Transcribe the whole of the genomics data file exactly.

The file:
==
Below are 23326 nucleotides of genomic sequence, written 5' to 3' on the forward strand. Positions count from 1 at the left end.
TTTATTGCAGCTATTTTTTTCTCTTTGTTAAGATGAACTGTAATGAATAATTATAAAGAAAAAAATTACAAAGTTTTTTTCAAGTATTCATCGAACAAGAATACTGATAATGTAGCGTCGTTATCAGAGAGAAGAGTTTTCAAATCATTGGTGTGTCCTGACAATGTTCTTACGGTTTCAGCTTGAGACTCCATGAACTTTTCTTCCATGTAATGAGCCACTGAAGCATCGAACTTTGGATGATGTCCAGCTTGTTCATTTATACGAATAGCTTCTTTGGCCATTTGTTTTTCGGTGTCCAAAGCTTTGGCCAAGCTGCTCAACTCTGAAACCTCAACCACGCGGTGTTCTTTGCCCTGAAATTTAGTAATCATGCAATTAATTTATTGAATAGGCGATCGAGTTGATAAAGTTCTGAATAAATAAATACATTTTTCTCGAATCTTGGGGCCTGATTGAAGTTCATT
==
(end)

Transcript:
Below are 23326 nucleotides of genomic sequence, written 5' to 3' on the forward strand. Positions count from 1 at the left end.
TTTATTGCAGCTATTTTTTTCTCTTTGTTAAGATGAACTGTAATGAATAATTATAAAGAAAAAAATTACAAAGTTTTTTTCAAGTATTCATCGAACAAGAATACTGATAATGTAGCGTCGTTATCAGAGAGAAGAGTTTTCAAATCATTGGTGTGTCCTGACAATGTTCTTACGGTTTCAGCTTGAGACTCCATGAACTTTTCTTCCATGTAATGAGCCACTGAAGCATCGAACTTTGGATGATGTCCAGCTTGTTCATTTATACGAATAGCTTCTTTGGCCATTTGTTTTTCGGTGTCCAAAGCTTTGGCCAAGCTGCTCAACTCTGAAACCTCAACCACGCGGTGTTCTTTGCCCTGAAATTTAGTAATCATGCAATTAATTTATTGAATAGGCGATCGAGTTGATAAAGTTCTGAATAAATAAATACATTTTTCTCGAATCTTGGGGCCTGATTGAAGTTCATT